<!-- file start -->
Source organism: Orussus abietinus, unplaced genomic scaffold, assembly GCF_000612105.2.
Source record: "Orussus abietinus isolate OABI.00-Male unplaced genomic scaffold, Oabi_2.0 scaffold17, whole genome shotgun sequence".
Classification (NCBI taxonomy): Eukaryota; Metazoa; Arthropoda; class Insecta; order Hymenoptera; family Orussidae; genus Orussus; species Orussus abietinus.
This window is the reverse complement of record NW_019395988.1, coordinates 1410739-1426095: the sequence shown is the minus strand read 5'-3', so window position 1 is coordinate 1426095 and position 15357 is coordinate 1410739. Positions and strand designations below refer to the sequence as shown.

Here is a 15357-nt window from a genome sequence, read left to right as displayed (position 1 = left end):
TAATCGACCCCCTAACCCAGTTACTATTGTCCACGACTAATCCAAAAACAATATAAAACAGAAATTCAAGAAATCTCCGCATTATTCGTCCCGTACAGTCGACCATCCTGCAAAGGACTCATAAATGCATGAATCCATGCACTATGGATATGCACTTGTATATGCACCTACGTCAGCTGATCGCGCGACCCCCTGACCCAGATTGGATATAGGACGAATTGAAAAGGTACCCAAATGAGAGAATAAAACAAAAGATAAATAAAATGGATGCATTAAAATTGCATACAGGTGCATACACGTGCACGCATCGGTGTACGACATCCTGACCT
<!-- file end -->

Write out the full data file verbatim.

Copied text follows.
Source organism: Orussus abietinus, unplaced genomic scaffold, assembly GCF_000612105.2.
Source record: "Orussus abietinus isolate OABI.00-Male unplaced genomic scaffold, Oabi_2.0 scaffold17, whole genome shotgun sequence".
Classification (NCBI taxonomy): Eukaryota; Metazoa; Arthropoda; class Insecta; order Hymenoptera; family Orussidae; genus Orussus; species Orussus abietinus.
This window is the reverse complement of record NW_019395988.1, coordinates 1410739-1426095: the sequence shown is the minus strand read 5'-3', so window position 1 is coordinate 1426095 and position 15357 is coordinate 1410739. Positions and strand designations below refer to the sequence as shown.

Here is a 15357-nt window from a genome sequence, read left to right as displayed (position 1 = left end):
TAATCGACCCCCTAACCCAGTTACTATTGTCCACGACTAATCCAAAAACAATATAAAACAGAAATTCAAGAAATCTCCGCATTATTCGTCCCGTACAGTCGACCATCCTGCAAAGGACTCATAAATGCATGAATCCATGCACTATGGATATGCACTTGTATATGCACCTACGTCAGCTGATCGCGCGACCCCCTGACCCAGATTGGATATAGGACGAATTGAAAAGGTACCCAAATGAGAGAATAAAACAAAAGATAAATAAAATGGATGCATTAAAATTGCATACAGGTGCATACACGTGCACGCATCGGTGTACGACATCCTGACCT